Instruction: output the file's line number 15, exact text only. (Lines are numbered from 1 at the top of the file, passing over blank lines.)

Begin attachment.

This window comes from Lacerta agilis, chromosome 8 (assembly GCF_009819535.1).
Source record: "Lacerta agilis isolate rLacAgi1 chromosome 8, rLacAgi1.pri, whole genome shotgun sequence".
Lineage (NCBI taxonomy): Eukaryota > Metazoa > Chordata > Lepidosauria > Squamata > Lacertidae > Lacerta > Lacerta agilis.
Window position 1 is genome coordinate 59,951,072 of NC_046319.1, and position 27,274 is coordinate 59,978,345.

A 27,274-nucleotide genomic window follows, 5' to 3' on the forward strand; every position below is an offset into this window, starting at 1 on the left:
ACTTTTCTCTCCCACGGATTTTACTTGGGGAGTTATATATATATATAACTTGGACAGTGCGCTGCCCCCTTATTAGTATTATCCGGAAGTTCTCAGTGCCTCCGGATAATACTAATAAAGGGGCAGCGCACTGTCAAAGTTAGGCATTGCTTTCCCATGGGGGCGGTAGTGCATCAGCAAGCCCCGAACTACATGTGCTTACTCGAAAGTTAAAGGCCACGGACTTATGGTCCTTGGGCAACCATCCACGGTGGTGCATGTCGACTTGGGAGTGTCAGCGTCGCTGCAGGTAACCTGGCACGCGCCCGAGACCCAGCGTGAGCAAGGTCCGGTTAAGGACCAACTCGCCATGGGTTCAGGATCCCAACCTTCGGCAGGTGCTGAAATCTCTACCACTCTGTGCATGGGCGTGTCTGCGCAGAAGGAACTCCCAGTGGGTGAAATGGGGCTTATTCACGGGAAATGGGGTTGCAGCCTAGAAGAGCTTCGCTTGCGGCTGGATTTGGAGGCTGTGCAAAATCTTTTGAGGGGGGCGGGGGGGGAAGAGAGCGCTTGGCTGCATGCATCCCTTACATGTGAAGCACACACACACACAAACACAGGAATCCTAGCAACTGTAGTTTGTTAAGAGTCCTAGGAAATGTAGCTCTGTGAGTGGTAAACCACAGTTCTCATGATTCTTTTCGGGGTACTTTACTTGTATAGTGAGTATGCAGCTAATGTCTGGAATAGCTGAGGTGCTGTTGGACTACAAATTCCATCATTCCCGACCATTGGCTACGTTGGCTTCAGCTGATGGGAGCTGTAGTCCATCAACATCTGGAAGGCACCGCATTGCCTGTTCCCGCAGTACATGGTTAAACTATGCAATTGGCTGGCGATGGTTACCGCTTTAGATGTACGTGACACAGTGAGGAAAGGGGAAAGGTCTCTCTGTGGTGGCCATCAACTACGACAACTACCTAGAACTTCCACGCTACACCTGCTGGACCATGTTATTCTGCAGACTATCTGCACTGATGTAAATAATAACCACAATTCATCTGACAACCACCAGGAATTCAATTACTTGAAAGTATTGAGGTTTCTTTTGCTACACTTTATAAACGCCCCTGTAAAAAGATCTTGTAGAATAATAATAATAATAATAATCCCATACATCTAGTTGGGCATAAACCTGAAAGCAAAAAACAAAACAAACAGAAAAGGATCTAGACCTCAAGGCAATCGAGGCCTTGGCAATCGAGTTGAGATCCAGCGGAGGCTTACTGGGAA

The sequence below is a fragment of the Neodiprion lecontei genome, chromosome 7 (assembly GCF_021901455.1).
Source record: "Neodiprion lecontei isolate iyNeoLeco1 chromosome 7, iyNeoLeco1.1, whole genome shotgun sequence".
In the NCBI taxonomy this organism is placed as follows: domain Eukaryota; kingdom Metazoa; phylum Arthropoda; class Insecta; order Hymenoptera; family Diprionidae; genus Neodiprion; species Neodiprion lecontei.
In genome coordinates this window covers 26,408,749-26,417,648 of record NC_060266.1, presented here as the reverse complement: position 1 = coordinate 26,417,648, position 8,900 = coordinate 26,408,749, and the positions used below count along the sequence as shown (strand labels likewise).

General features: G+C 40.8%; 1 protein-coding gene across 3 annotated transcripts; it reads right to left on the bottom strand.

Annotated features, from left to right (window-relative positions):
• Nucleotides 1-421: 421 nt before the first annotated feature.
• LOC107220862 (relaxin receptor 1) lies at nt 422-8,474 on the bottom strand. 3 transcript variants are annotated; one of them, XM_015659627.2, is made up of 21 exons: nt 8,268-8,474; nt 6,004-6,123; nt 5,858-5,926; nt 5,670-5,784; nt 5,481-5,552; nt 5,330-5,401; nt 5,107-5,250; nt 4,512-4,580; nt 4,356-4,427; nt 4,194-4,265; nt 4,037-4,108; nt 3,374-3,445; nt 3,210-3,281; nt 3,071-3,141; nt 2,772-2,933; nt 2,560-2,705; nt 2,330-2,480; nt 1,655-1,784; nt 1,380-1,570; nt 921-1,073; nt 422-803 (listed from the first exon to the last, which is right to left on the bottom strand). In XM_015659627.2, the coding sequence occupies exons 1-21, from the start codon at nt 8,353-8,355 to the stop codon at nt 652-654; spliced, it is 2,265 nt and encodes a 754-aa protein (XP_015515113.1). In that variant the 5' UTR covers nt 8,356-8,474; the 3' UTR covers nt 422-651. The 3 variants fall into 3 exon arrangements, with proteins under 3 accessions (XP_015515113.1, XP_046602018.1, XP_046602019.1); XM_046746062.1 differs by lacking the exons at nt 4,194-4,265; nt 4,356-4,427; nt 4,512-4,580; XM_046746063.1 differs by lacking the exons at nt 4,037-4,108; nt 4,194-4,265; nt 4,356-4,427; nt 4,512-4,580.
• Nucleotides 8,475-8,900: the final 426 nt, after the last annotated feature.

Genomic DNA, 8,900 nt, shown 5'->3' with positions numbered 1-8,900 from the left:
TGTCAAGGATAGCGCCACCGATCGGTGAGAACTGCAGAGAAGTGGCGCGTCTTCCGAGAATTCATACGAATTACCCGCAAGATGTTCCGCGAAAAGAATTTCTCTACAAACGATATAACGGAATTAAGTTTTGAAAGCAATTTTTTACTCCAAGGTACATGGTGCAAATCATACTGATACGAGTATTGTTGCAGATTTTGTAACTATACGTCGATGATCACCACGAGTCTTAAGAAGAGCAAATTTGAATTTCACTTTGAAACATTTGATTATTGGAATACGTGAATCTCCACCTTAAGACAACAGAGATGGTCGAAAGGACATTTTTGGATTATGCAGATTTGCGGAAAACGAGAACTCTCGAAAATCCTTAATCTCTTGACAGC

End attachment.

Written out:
• Nucleotides 8,475-8,900: the final 426 nt, after the last annotated feature.